I relate with feeling suicidal. Those are serious thoughts. I imagine that things might not be feeling very intense at the moment. You’re basically fed up and tired of the feelings. Am I close?
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« Reply #13 on: March 24, 2019, 09:53:37 PM »

Zabava, talk to us.
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« Reply #14 on: March 24, 2019, 10:03:31 PM »

Hopelessness is a hard place to be. I know, because I’m frequently there. I’m digging out of it, but I know how it feels. Your children need you to stay here. Do you understand that? Talk when you’re ready to.
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« Reply #15 on: March 24, 2019, 11:52:32 PM »


And I worry that I am fundamentally flawed.  My mum told me I was crazy stupid and ugly and an ungrateful b...I worry she was right.

There's a critical thing here: a person can own up to their own flaws,  but differentiating those (over which we have control)  between those which are projected upon us is the juncture between healing and giving up... that is,  accepting that Parent voice inside which isn't our own. 

My mother once told me,  "everyone thinks you're so great.  But I know the real Turkish!" What? That I'm the a-hole you think and say that I am? Thus I began to doubt when people complimented me... were they right,  or was my mother?  The salient question is,  can I own my failures and victories apart from how my mother views them?
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« Reply #16 on: March 25, 2019, 10:40:36 PM »

I think I might be stuck in the remembering phase.  I have been in therapy off and on since I was a teenager but it has always been an intellectal exercise.  I always pushed down feelings and focused on cbt techniques to stay stable.  As Ive gotten older I have less and less ability to stuff my feelings.  I have flashbacks that are very vivid but I dont know how to sort out what was abuse and what was just normal childhood experiences.  Help please.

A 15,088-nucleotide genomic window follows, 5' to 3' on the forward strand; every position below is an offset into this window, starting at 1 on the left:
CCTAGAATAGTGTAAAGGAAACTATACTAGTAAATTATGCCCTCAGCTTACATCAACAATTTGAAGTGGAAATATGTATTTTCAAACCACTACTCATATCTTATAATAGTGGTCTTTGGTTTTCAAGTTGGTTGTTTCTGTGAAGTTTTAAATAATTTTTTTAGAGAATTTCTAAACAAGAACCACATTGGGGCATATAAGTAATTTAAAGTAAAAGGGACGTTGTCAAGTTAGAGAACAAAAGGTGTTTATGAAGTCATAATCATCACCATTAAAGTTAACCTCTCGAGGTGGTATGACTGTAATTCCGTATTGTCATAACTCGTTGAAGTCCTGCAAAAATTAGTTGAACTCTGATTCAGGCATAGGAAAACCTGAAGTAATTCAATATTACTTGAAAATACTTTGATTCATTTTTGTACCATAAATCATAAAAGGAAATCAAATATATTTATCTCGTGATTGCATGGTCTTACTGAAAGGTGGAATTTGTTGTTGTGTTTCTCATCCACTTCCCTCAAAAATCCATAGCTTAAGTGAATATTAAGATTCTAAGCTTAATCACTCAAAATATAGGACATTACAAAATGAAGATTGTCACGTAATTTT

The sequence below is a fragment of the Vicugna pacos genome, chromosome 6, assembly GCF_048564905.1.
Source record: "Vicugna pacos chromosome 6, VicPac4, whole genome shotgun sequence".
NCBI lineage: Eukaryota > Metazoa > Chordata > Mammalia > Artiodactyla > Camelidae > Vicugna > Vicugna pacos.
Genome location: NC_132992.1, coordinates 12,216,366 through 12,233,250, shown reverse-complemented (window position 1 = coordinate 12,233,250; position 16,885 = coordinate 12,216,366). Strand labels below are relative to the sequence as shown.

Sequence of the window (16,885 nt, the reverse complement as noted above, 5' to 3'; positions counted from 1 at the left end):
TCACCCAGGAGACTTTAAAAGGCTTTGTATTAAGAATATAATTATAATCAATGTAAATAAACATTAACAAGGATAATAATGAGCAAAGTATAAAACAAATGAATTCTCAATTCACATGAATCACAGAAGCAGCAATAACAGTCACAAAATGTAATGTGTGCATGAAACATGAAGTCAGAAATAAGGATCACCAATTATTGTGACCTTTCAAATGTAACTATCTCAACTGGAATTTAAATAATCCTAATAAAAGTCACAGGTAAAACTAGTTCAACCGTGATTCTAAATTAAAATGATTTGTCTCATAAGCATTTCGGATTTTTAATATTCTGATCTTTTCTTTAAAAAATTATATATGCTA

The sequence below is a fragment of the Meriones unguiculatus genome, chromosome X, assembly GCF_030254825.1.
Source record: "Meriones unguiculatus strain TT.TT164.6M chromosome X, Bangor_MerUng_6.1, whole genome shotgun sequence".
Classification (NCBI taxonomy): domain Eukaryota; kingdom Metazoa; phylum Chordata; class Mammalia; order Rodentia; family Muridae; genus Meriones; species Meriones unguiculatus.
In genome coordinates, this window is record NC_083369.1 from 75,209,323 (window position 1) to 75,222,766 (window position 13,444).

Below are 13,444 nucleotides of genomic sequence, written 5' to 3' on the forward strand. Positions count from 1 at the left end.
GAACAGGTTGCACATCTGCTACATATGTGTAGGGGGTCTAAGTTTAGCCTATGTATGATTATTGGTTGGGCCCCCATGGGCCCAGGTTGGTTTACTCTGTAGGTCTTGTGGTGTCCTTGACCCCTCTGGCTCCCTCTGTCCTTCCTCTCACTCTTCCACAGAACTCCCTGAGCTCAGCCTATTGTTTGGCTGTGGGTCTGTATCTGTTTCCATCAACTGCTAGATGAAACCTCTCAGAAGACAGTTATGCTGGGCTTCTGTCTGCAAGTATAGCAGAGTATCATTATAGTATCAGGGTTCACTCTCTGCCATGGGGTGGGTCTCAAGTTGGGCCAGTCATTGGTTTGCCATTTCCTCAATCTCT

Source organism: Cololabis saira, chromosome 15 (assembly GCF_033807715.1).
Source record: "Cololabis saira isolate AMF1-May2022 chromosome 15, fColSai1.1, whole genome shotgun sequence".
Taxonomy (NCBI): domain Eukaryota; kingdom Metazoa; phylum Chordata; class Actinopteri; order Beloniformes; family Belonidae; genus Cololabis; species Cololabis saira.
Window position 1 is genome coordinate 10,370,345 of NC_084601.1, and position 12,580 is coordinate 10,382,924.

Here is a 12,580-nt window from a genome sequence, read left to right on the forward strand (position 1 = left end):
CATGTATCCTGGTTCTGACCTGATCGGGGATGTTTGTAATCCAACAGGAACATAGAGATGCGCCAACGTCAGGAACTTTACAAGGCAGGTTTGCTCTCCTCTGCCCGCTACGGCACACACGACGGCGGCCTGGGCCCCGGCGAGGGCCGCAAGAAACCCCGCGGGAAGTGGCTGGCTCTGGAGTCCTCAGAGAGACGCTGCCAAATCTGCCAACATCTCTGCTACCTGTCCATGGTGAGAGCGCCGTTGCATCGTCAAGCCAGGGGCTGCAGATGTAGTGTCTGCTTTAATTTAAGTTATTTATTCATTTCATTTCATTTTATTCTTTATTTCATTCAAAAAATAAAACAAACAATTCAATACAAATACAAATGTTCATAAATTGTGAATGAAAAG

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« Reply #17 on: March 25, 2019, 11:01:03 PM »

I have trouble with this too.  

What do you think are normal childhood experiences vs, abuse?

When I was in my late 30s, my mother,  out of the blue,  told me,  "I think the only time I may have crossed into abuse was  when you had a seizure." After she was raging on me.

We only know what we know and don't know what we don't know.  It's hard for us PSI kids to apprehend what happened,  but we are safe here to talk it out amongst peers and friends  
« Last Edit: March 25, 2019, 11:41:23 PM by Turkish » Logged

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« Reply #18 on: March 25, 2019, 11:37:39 PM »

Hi.   

Healing on an emotional level is so difficult but so rewarding.  It takes time to get through all the emotions, almost like you have to learn how to feel and how to function with those feelings or at least it was/is that way for me.  It gets better.  It is worth the hard work and it is worth riding through the emotions as they come.

One thing I want to recommend is mindfulness.  We talk about that here a lot in terms of being able to sit with your feelings and observe them non-judgmentally.  It takes practice though and can be quite difficult to do so I like to recommend a centering exercise that uses the principles of mindfulness and helps you learn to stay in the moment so that you can better tolerate more stressful experiences like traumatic or even non-traumatic memories.

You can do this with any activity really.  Washing the dishes is a good one for me.  Start with hearing the water, feeling it run on your hands, the warmth, how it feels hitting your skin, then using the soap.  The smell, the slickness, how the bubbles form etc.  Running your fingers over the plates as you rinse them... focus on each step and each sensation as you do it while trying to clear your mind of other things.  make sure you pay attention to your breathing, keeping it deep and breathing from your abdomen.

Staying centered and focused on the here and now will help you have a safety net when these memories invade.  Often, after processing things on an intellectual level we, like you said, stuff our feelings and then eventually those feelings will come out.  As hard as it is in the moment, try to change your perspective by seeing the memories as a good thing, a sign that you are ready to heal and change things on a deep and lasting level.  Nothing from the past will hurt you now.  The memories may be painful but they are in the past and you are safe.  As for determining if the memories are about abuse or normal childhood experiences, can I suggest focusing on the feelings you have rather than trying to sort out the type of memory it is?  Just to simplify things a bit until you get to a more stable place.